We used age-at-onset as the phenotype of interest, modeled as a quantitative trait [Daw et al., 1999; Heath 1997]. Age-at-onset was treated as censored for unaffected individuals and as observed (non-censored) for affected individuals. If either affection status or age information was missing, age-at-onset was treated as missing. We performed all analyses both jointly for the data from all three clinical sites, as well as separately for the three sites in order to investigate possible center effects. In addition, there were two versions of joint analysis of the complete sample: (1) assuming every individual is drawn from the same genetic population with the same underlying model parameters (All1), and (2) assuming the three centers may differ in their genetic populations through differing allele frequencies of underlying trait loci (All3).
The analysis approach used here differs in two important ways from alternatives such as variance-component methods used for analysis of censored age-at-onset data [Dickson et al., 2008]. First, original ages, rather than residuals from a pre-analysis, are used, and the censoring of age data in unaffected subjects is explicitly taken into account in the model. This, in turn, allows for more efficient use of APOE genotype information as a covariate [Wijsman and Yu 2004] because unobserved APOE genotypes can be probabilistically inferred from the existing data. Second, by allowing different allele frequencies for underlying quantitative trait loci (QTL), this approach can account for both the familial relatedness in pedigrees as well as effects such as center effects due to either ascertainment or population differences.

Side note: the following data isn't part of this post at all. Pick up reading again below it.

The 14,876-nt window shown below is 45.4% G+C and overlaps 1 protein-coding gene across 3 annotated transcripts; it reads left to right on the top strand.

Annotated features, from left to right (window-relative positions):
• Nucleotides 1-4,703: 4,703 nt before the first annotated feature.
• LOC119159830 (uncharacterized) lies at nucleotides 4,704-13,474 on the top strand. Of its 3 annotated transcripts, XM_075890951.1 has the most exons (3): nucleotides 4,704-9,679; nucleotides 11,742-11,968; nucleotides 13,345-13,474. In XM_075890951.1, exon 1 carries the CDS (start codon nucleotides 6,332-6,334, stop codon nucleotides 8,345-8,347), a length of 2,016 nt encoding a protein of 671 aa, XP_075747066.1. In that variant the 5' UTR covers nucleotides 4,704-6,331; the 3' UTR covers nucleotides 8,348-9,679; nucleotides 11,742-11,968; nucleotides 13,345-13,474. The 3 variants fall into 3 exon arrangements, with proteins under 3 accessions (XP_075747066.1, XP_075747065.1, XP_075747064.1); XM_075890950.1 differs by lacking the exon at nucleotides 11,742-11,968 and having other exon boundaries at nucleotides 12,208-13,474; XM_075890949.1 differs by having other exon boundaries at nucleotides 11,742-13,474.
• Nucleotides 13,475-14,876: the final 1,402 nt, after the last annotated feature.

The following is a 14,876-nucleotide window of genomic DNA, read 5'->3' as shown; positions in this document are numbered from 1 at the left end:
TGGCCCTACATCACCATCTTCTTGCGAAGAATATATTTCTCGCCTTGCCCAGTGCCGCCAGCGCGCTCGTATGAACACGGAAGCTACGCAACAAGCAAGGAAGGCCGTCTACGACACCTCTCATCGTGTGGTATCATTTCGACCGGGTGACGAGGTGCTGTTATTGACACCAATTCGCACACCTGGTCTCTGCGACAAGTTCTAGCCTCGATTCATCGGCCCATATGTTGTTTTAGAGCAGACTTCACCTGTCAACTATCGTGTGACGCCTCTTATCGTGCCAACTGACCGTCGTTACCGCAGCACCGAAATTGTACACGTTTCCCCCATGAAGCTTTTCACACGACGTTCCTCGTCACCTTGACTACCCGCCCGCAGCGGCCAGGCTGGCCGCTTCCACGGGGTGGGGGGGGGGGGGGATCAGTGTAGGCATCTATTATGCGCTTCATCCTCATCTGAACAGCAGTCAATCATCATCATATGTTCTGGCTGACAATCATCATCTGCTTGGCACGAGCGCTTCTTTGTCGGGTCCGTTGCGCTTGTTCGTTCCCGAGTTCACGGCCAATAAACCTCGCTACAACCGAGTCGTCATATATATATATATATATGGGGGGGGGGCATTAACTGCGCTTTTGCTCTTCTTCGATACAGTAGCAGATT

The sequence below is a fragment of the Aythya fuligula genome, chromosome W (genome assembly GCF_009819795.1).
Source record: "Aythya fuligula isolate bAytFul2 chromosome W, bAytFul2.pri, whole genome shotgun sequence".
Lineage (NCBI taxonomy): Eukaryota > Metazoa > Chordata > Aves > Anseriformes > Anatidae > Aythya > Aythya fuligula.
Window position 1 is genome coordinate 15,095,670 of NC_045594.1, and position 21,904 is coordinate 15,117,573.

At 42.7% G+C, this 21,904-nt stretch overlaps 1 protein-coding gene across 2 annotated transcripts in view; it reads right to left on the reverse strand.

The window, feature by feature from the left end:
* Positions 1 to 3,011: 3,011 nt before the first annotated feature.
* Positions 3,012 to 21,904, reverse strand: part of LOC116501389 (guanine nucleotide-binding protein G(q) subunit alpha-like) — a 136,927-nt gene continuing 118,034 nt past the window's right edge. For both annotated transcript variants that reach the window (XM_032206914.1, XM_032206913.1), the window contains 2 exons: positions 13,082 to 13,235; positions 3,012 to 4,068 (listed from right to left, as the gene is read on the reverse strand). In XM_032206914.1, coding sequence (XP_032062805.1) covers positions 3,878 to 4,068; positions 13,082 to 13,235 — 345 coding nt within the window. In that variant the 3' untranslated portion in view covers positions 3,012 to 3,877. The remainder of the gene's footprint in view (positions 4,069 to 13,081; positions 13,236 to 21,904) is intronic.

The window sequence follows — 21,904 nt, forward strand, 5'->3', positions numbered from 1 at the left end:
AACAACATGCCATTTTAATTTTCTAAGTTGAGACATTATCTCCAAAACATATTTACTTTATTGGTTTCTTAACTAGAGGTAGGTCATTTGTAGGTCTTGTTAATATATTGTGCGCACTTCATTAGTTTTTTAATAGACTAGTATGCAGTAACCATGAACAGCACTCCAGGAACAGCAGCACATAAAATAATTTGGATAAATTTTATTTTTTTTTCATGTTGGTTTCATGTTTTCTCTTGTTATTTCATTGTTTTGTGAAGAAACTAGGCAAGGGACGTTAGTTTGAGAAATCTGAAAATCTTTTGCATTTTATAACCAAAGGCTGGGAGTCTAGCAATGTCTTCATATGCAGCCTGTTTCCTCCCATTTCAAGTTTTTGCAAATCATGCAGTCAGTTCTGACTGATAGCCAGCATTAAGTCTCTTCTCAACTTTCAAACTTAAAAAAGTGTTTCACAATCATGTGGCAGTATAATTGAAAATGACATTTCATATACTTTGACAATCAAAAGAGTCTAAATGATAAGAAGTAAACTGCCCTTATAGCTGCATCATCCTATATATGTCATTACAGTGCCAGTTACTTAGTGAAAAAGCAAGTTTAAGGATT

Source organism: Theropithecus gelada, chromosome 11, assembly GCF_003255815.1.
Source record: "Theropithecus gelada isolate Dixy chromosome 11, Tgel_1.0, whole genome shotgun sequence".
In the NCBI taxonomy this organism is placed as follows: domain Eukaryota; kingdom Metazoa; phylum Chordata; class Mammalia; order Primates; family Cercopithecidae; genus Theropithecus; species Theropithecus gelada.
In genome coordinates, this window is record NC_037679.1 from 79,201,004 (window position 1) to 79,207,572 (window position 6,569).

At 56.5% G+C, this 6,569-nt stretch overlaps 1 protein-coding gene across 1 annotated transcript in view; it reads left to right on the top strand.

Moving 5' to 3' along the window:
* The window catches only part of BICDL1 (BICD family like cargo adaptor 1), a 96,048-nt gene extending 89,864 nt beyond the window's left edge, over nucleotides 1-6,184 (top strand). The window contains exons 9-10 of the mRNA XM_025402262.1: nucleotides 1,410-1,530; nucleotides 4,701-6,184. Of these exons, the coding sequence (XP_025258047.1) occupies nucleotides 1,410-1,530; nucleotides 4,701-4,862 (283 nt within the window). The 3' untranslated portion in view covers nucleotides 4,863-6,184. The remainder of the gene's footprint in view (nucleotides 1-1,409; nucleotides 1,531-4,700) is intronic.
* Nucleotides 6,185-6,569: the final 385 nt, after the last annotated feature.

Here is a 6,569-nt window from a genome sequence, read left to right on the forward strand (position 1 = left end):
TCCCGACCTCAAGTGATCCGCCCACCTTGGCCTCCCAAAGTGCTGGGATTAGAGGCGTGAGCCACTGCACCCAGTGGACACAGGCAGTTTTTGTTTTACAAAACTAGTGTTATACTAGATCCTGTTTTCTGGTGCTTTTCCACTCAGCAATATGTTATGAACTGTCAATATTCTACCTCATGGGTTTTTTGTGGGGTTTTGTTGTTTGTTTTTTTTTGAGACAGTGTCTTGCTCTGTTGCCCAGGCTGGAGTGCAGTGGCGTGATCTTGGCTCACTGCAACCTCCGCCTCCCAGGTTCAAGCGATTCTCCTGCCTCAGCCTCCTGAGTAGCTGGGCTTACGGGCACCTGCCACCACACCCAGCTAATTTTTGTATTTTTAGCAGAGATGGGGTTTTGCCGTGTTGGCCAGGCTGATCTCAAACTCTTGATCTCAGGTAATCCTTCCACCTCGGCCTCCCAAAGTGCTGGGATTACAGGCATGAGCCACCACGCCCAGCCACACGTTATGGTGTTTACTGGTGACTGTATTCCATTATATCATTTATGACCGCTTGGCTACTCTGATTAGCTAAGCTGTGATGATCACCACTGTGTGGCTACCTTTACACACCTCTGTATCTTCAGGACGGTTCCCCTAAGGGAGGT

Here, we describe briefly the Bayesian oligogenic MCMC analyses used for most analyses and implemented in the program Loki version 2.4.7 [Daw et al., 1999; Heath 1997]. Age-at-onset, Y, is modeled as a censored quantitative trait. Multilocus trait genotype-specific means are assumed to be normally distributed with a common within-genotype residual variance, after adjusting for covariates. The model is:
where μ is an overall baseline, X is the incidence matrix for covariate effects, β is the vector of covariate effects, Qi is the incidence matrix for the effect of diallelic QTL i, αi is the vector of additive and dominant effects for QTL i, and e is the normally distributed residual environmental effect. The model allows for multiple QTLs with the number of trait loci, k, considered as a random variable, not as a constant.
A Bayesian reversible-jump MCMC sampler [Green 1995] was used to estimate posterior distributions of model parameters conditional on the data and prior distributions on parameters. The parameters of interest are covariate effects, the number of QTLs contributing to the trait, the allele frequency and genotype effects for each QTL, and for linkage analysis, the location of each QTL. The reported allele frequency, pA, is the frequency of allele A, and homozygote (BB) and heterozygote (AB) effects are μBB -μAA and μAB -μAA, respectively, where μij is the mean genotypic value for genotype ij. For each QTL, the allele labels A and B were arbitrarily assigned such that the genotype BB effect was non-negative.